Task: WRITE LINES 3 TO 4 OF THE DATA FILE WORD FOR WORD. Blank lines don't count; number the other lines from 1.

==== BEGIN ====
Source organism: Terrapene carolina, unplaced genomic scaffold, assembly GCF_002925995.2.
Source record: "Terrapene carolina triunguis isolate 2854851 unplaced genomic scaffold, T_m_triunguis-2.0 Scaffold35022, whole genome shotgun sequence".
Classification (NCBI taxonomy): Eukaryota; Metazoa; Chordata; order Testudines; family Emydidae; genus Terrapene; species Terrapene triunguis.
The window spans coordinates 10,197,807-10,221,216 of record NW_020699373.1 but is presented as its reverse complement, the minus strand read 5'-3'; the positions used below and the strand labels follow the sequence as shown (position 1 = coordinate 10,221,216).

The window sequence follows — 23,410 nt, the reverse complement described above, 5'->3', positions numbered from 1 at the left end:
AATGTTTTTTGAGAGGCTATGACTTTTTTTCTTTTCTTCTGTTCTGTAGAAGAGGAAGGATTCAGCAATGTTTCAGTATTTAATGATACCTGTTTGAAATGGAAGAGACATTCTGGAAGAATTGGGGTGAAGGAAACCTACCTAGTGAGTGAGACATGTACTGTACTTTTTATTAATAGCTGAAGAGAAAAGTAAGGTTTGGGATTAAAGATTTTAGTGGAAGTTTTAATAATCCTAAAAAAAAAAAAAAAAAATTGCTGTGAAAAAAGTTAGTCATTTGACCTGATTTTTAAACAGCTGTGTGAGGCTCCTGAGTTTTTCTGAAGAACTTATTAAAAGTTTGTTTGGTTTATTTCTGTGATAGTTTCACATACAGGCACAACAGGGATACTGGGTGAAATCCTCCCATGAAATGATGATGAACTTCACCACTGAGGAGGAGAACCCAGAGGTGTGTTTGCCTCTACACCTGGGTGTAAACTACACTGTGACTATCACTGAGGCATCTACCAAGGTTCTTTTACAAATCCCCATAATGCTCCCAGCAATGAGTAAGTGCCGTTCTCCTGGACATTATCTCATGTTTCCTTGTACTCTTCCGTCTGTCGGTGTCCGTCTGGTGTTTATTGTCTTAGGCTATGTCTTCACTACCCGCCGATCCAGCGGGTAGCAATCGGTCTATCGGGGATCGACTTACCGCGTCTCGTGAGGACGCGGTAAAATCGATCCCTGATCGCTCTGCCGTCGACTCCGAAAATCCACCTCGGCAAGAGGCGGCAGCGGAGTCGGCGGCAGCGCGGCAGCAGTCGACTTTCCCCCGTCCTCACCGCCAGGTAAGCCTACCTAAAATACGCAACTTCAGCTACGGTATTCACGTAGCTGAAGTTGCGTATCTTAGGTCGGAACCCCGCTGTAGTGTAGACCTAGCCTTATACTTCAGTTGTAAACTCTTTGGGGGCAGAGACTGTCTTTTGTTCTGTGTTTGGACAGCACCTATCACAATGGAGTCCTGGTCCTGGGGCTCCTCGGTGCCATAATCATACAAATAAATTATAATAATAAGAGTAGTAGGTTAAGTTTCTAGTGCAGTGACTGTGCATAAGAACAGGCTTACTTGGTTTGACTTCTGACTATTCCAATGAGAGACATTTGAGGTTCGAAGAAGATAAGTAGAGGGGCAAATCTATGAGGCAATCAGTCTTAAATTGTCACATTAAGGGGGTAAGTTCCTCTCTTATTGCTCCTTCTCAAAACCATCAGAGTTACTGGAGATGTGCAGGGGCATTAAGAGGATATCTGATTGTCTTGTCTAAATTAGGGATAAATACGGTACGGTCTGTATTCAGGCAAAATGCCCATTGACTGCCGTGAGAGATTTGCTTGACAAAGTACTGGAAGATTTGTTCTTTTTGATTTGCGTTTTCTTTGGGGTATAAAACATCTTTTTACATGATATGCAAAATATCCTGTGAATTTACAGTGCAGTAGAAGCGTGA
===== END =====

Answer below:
Classification (NCBI taxonomy): Eukaryota; Metazoa; Chordata; order Testudines; family Emydidae; genus Terrapene; species Terrapene triunguis.
The window spans coordinates 10,197,807-10,221,216 of record NW_020699373.1 but is presented as its reverse complement, the minus strand read 5'-3'; the positions used below and the strand labels follow the sequence as shown (position 1 = coordinate 10,221,216).